Article

Bone Health and the Female Athlete Triad in Adolescent Athletes

Massachusetts General Hospital and Harvard Medical School, Boston, MA.
The Physician and sportsmedicine (Impact Factor: 1.09). 02/2011; 39(1):131-41. DOI: 10.3810/psm.2011.02.1871
Source: PubMed

ABSTRACT

Peak bone mass (PBM) is a negative predictor of osteoporosis and lifelong fracture risk. Because osteoporosis is such a prevalent disease with life-threatening consequences, it is important to try to maximize PBM. Adolescence is a critical period for bone acquisition. This article discusses some of the differences in male and female skeletal development and modifiable factors that enhance bone accrual in this age group, particularly in athletes. Hormonal influences, effects of physical activity, and nutritional contributions are included, with a focus on the adolescent athlete. Emphasis is placed on the importance of appropriate energy availability in this age group. We also review prevention and treatment strategies for the female athlete triad (ie, the inter-relationship of decreased energy availability, menstrual irregularity, and low bone density) in adolescents and athletic women. Recommendations for maximizing bone density in both male and female adolescents are discussed.

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    Full-text · Conference Paper · May 2011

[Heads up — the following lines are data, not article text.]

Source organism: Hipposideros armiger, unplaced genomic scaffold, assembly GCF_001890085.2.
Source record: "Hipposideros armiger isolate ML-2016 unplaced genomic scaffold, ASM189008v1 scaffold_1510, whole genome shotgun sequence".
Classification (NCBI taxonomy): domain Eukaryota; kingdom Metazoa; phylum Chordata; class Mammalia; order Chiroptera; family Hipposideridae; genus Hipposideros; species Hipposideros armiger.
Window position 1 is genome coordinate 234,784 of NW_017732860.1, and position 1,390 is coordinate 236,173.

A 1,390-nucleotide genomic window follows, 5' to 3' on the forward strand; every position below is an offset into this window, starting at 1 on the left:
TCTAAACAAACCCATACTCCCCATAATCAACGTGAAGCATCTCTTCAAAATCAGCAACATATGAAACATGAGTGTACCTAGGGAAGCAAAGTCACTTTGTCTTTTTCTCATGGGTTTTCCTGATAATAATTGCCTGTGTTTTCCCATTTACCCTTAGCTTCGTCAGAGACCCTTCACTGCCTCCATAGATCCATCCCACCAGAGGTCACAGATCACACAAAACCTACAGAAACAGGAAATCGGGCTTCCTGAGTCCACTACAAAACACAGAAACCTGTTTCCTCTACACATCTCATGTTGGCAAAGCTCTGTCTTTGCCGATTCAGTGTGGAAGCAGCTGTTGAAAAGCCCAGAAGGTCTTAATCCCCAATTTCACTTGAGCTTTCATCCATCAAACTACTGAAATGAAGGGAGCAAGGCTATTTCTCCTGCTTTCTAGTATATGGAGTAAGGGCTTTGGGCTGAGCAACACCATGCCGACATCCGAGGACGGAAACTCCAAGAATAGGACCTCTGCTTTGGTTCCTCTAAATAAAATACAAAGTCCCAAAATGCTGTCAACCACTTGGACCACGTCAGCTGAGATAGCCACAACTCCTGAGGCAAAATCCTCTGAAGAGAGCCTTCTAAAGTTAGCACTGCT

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    ABSTRACT: Taekwondo is characterized as an intermittent combat sport. In accordance with the current rules (World Taekwondo Federation; WTF) the combat is composed by three 2-min rounds with 1-min interval between them. Due to its short duration, some studies suggested that the determinant actions in this sport are maintained by the anaerobic metabolism (Reilly et al., 2005; Butios and Tasika, 2007; Bouhlel et al., 2006), although the recovery period, maintained by the aerobic metabolism, is also relevant (Matsushigue et al., 2009) and its quantification would allow an estimate of energy expenditure. Thus, the purpose of this study was to quantify the oxygen consumption in simulated taekwondo combat and compare this data with the values of estimated VO2max. Ten experienced national/international level male taekwondo athletes (mean ± SD; age = 21.9±5.8 years; body mass = 67.2±8.9 kg; height = 176.2±5.3 cm) were submitted to 2 testing sessions: (a) a shuttle run test to estimate maximal oxygen uptake validated for taekwondo athletes (Cetin et al., 2005); b) a simulated combat (three 2-min rounds, with 1-min intervals), as per the current WTF rules. During this activity, carried out within official area, the following measurements were taken: heart rate and oxygen consumption (VO2). The data were analyzed using the SPSS software. The descriptive analysis involved mean and standard deviation calculations. The variables were compared using a one-way analysis of variance (ANOVA) with repeated measurements. When necessary, the Bonferroni multiple comparison test was used in order to identify possible differences between rounds. The statistical significance level used was p < 0.05. The estimated VO2max was 57.3±5.4 ml.kg-1.min-1. During the match VO2 values were: 1st round = 44.4±6.2 ml.kg-1.min-1 (79.1±14.5% VO2max); 2nd round = 52.1± 5.9 ml.kg-1.min-1 (92.3±14.8% do VO2max) and 3rd round = 53.4±5.9 ml.kg-1.min-1 (93.9±15.4% do VO2peak) Heart rate (HR) values during rounds were: 1st round 156±9 bpm; 2nd round 169±9 bpm and; 3rd round = 175±10 bpm. The peak heart rate (HRpeak) achieved during the match was: 1st round 172±7 bpm; 2nd round 183±7 bpm and; 3rd round = 189±4 bpm. The VO2 during the match differed among rounds, with lower values in the first round compared to the second and third rounds (p < 0.001 for both comparisons). No difference (p > 0.05) was identified between the second round and third rounds. The HRpeak presented differences between rounds, with lower values in the first round compared to those in the last two (p < 0.001 for both comparisons), and lower values in the second (p < 0.05) compared to those in the third round. The HRmean presented differences between rounds, with lower values in the first round compared to those in the second and third rounds (p < 0.001 for the two comparisons), and lower values in the second (p < 0.05) compared to those in the third round. The results of the present study indicate the increase of aerobic metabolism and cardiovascular demand (as an essential aspect to give support to the former) throughout the rounds, indicating the need to consider the improvement of these systems via specific training for a successful outcome in the final periods of taekwondo combat. References Bouhlel, E.; Jouini, A.; Gmada, N.; Nefzi, A.; Abadía, K. B.; Tabka, Z. Heart rate and blood lactate responses during Taekwondo training and competition. Science and Sports. v.21, p. 285-290, 2006. Butios, S.; Tasika, N. Changes in heart rate and blood lactate concentration as intensity parameters during simulated Taekwondo competition. Journal Sports Medicine Physical Fitness, Torino, v.47, p. 179-185, 2007. Cetin, C.; Karatosun, H.; Baydar M.L.; Cosarcan, K. A regression equation to predict true maximal oxygen consumption of taekwondo athletes using a field test. Saudi Medical Journal, Riyadh, v.26, n. 5, p. 848-850, 2005. Matsushigue, K.A.; Hartmann, K.; Franchini, E. Taekwondo: Physiological responses match analysis. Journal of Strength and Conditioning Research v. 23, n. 4, p. 1112 -1117, 2009. Reilly, T.; Secher, N.; Snell, P.; Williams, C. Physiology of sports: an overview. Physiology of Sports. 2005.